The church is God's space to make change: #Wives/WomenLivesMatter, #ChildrenLivesMatter, and #SlavesLivesMatter
When the church, a church, or Christians align with a political agenda (right or left), there is great risk that innocent people will be put in harms way and, most certainly, whatever power is shared (between party and church et al.) is earthly power (but can be confused as God’s blessing). Perhaps this is why Jesus didn’t challenge his new flock to take over the Roman or Jewish government or defeat the High Priest or Caesar. The NT seems to present the church’s revolutionary power within a different model, a wholly other platform and venue. It is in the arena (literally) where Christians met certain death wherein the church had a platform for cultural and social change.
Despite the musings of some that the early Jesus movement was a protest against an oppressive Empire, the apostolic and early church lacked the power and any public platform for social and cultural change. However, the household temple-church filled in Spirit was and is the platform for making known God’s cosmic reconciliation through which cultural and social change is inaugurated in the world, particularly the worlds of our neighborhoods and communities. The local church, that is, gathered congregations of people who identify with the Lamb who was slain and follow in the ways of Jesus, is the space where God brought and still seeks to bring about cultural and social change. Church—more so, local churches—is how God changed an empire and defeated Caesar. We need to consider this when asked, "How does Christianity address the issues pressing upon us today" or "What should Christians do to confront the issues of race, abortion, poverty, greed . . . ?"
Christians did not “take to the streets,” but they made known God’s cosmic reconciliation as household temple-churches through the reoriented relationships of reciprocity as described in Ephesians 5:21-6:9. Paul called the gathered Christians, in particular Gentile Christian men (i.e., the husbands-fathers-masters), to act against their own social self-interests and against the norms of the dominant culture, literally taking up arms against the empire by adopting the reconciled, sacrificial love of Messiah Jesus, demonstrating reciprocity to wives, children, and slaves. Paul advocated the first #Wives/WomenLivesMatter, #ChildrenLivesMatter, and #SlavesLivesMatter (right there in Ephesians 5:21-6:9). The church venue was the incubator and model for systemic social change.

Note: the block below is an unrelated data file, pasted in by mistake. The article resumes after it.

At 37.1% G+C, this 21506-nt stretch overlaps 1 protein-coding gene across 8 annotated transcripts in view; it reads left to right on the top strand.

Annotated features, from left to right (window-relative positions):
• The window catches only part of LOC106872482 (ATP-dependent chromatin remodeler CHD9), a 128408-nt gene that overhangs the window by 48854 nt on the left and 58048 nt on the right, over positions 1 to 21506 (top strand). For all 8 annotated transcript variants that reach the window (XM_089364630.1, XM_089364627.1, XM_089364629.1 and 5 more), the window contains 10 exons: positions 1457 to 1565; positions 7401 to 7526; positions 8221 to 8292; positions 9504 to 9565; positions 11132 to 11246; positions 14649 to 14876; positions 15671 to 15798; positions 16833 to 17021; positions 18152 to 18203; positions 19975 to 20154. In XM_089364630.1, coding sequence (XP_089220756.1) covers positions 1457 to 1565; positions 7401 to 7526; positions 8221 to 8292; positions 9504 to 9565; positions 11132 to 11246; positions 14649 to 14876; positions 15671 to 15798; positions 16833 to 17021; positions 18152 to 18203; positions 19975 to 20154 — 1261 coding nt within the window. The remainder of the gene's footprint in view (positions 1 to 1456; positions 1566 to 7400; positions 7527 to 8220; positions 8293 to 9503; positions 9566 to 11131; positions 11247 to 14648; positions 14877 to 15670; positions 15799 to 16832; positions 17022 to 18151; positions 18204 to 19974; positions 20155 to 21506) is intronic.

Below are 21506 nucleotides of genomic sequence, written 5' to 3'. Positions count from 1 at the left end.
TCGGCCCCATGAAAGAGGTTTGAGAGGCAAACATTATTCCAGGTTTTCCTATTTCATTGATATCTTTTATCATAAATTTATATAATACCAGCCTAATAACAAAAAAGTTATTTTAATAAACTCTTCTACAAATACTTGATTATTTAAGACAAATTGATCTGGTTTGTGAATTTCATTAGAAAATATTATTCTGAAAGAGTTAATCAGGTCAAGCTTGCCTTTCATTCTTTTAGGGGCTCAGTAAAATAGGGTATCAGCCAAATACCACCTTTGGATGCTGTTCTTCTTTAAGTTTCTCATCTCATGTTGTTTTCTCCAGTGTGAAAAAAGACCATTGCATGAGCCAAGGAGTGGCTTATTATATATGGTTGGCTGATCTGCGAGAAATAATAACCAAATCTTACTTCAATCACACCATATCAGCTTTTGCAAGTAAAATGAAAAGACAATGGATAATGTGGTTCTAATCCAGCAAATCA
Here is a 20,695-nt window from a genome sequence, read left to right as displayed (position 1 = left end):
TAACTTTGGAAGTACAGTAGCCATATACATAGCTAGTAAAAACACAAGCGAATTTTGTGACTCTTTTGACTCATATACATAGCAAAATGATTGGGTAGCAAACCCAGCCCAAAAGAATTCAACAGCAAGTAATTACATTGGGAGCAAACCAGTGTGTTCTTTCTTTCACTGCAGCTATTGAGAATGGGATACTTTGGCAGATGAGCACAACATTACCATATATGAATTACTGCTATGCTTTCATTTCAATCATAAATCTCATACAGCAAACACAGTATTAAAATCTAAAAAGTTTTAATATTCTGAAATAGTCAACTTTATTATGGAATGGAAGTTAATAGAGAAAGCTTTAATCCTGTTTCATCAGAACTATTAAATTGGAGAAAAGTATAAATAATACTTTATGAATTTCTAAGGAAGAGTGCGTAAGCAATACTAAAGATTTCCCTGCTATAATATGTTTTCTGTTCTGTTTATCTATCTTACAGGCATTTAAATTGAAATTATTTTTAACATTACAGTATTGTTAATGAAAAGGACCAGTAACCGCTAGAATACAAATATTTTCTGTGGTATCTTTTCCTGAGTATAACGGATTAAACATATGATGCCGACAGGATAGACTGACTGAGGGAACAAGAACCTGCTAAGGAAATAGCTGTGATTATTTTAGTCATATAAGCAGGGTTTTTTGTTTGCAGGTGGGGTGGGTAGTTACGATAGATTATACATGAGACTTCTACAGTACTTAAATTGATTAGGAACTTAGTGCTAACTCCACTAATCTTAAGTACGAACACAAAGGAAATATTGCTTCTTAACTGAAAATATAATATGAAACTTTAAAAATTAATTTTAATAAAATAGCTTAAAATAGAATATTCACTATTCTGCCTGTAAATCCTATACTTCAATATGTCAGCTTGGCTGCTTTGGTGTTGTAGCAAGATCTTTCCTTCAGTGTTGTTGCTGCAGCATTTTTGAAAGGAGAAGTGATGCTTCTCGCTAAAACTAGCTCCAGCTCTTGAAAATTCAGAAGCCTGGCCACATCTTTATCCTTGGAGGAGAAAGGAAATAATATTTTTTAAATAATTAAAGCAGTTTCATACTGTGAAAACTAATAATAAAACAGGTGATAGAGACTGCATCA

The local church must now live “no longer as the Gentiles walk” (Ephesians 4:17). Paul did not seek to overthrow the authority structures of the culture in which the church found itself. But he does instruct the multihouseholds of God, the all-welcoming worshipping temple-church venues, in a new way of relating to one another in Messiah. This is one of the strongest arguments against homogenous churches and for multi-demographic churches.
"The 'I'm spiritual but not religious' mantra has a great tendency toward selfishness and superficial morality. When we submit to something outside of ourselves, we are actually able to encounter the good, bad, and ugly in another person; we're actually able to encounter another person -- even if it hurts, and even if they support Trump" (Craig Luekens). Full HuffPost article >>
*Craig Luekens is pastor of the Goatville, the afternoon church of Christ Presbyterian Church (New Haven, CT)
Chip M. Anderson, advocate for biblical social action; pastor of an urban church plant in the Hill neighborhood of New Haven, CT; husband, father, author, former Greek & NT professor; and, 19 years involved with social action.